Llewellyn Hall, Australian National University
November 10, 2018
There seems little doubt that many of the string instruments used by Australian Chamber Orchestra players have been played in performances of Beethoven’s Violin Concerto and his Symphony No 5 hundreds, if not thousands, of times since they were built. And it’s likely each time has seen a different interpretation. So, the title for this concert – Tognetti’s Beethoven – was apt, for Richard Tognetti very much made these two monumental pieces his own.
Although written at about the same time – in the first decade of the 19th century – the Concerto and the Fifth Symphony are opposites – almost diametrically. While the Concerto is a romantically lyrical piece, the Symphony, with those most famous four notes of all music, is muscularly revolutionary. Their only similarity, perhaps, might be that both are introduced with four notes, albeit at fff in the Symphony, and at p on timpani in the case of the Concerto.
Richard Tognetti. Photo © Nic Walker
It was the 26-year-old virtuoso violinist, Franz Clement, who commissioned Beethoven to write the Concerto (and he played its premiere). Apparently, he was something of a master at understated volume in his playing, and Beethoven surely constructed his piece with that in mind.
It clearly was in Tognetti’s mind, too, for he and his band, playing on gut strings, might just as well have been playing on gossamer threads, such was the delicacy of their bowing and the sound they created. Even the other instruments, including the natural horns, were played as they might in a lullaby.
The sense of tonal and volume balance was exquisite, with even Tognetti’s softest notes easily finding their way to the fore, and the loudest never washed out. Crescendi and diminuendi were silken smooth, with every instrument in the orchestra precise in their unified volume levels. Tempi reflected the almost pastoral nature of the piece, again under Tognetti’s tightest control, conducting as he did from his violin, with principal violin, Helena Rathbone, stepping in seamlessly when Tognetti was otherwise busy.
But it’s in the cadenzas that any soloist really gets a chance to show off their virtuosity, and Tognetti’s performances of all three (one in each movement) did just that. Using an amalgam of cadenzas written by no less than five of the great post-Beethovenian violinists, Tognetti pushed his instrument’s boundaries to its limits, with his exuberance having him even teetering on the very edge once or twice. But those transgressions faded quickly into oblivion in the whirlwind of brilliance that surrounded Tognetti’s interpretation. Beethoven irrefutably was Tognetti’s own.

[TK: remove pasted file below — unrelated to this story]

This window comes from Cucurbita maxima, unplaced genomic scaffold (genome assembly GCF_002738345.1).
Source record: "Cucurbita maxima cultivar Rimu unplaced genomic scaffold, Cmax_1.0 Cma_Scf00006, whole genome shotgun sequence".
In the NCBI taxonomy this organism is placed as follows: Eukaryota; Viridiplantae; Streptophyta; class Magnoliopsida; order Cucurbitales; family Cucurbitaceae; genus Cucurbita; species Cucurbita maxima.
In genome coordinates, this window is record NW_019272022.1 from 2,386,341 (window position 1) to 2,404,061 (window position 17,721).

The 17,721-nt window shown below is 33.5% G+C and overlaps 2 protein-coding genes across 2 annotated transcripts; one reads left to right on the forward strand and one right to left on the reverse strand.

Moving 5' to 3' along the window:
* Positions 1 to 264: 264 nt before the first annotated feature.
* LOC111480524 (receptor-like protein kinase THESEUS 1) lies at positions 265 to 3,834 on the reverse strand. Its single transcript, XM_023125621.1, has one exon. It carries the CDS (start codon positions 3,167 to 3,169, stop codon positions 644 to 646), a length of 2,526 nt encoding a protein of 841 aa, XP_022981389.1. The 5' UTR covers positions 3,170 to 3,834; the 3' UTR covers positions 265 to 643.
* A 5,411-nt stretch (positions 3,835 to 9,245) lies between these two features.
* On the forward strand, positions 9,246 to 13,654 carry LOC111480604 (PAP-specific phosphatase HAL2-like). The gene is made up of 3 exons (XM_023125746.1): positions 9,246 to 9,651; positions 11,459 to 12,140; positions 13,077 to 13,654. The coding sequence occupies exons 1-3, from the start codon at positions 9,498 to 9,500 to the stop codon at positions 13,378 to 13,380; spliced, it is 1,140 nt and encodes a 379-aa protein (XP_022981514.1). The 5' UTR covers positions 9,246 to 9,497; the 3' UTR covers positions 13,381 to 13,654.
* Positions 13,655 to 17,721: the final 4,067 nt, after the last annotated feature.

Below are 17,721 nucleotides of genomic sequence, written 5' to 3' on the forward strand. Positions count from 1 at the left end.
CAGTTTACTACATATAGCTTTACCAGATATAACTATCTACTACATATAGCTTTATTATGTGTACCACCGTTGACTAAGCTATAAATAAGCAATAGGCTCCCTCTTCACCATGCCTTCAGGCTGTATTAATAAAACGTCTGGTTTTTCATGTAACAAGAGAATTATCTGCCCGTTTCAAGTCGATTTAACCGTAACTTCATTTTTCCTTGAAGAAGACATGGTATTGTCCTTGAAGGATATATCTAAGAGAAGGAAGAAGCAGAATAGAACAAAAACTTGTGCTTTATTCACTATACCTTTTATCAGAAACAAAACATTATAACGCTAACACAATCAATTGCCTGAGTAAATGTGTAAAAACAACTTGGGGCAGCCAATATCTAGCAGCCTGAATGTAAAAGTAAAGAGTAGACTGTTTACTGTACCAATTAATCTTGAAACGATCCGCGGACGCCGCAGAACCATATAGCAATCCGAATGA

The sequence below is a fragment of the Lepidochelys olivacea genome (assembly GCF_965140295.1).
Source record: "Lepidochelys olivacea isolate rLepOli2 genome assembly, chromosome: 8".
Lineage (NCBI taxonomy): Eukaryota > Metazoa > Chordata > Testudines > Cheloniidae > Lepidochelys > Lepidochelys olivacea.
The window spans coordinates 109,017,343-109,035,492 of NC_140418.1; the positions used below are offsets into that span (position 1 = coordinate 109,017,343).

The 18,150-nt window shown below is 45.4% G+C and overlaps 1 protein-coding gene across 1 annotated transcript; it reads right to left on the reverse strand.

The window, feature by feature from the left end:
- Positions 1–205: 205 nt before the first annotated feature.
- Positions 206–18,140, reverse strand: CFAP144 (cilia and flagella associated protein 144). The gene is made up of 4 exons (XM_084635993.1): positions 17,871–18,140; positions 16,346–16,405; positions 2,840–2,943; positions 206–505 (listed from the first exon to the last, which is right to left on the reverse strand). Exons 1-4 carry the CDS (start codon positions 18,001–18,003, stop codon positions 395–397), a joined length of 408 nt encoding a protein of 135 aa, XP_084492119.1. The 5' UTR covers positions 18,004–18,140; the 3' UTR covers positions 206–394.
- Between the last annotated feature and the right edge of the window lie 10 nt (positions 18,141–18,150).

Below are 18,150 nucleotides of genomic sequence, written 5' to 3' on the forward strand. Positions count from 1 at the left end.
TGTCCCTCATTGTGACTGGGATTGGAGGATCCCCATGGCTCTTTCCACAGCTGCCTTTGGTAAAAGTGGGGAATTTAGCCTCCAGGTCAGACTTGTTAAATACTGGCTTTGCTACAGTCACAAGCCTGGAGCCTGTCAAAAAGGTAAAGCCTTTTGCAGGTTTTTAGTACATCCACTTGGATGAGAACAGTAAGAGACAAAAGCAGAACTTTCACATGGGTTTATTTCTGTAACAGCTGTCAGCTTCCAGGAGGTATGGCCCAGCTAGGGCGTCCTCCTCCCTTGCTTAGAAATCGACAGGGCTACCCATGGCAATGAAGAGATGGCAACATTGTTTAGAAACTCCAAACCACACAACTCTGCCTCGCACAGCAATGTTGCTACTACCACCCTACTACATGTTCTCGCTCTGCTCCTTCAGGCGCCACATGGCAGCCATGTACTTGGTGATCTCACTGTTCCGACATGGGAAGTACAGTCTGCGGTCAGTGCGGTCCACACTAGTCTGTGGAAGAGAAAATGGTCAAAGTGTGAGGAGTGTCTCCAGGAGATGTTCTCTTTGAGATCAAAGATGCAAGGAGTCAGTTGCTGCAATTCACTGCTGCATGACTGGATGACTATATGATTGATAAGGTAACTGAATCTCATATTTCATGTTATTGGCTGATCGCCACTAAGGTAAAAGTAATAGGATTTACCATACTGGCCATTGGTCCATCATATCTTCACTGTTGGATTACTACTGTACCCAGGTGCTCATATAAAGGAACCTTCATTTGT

Richard Tognetti and the Australian Chamber Orchestra. Photo © Nic Walker
Then it was time for ACO’s energetic athleticism in the Beethoven 5. In a no-nonsense, true-to-the-tempo-marking (108 to the minim) performance, this group gave a thrilling account of this old favourite. Those first four notes and their repeat were not interrupted by the more common lengthy pause; it was a resolute charge-of-the-light-brigade entry that was to be the hallmark for the entire offering.
The band’s extraordinary teamwork heard in the concerto was no less the case in the symphony. Tight as a drum, there were no dreamy long legato note sequences or romanticisation of the mood Beethoven wanted. This was the meaty revolution the Beethoven 5 was meant to be.
Even so, every entry, every note was crystal clear. Every expression marking was given its due. The furious sawing of the cellos and double basses in the scherzo was assertive and decisive. The transition from the scherzo to the fourth movement, Allegro, was a highlight, fading almost to nothing and then building in a smooth, gradual crescendo that would be the envy of any other orchestra on the planet.
Of course, the end of the Fifth is always a crowd-pleaser, and the ACO made it exceptionally so. Solid as a rock, the final repeated chords in C Major, ending on the tonic, yielded immediately to the 1,500-strong audience erupting into rapturous applause, whooping and whistling. This was the stuff of dreams.
The Australian Chamber Orchestra tours Tognetti’s Beethoven nationally until November 21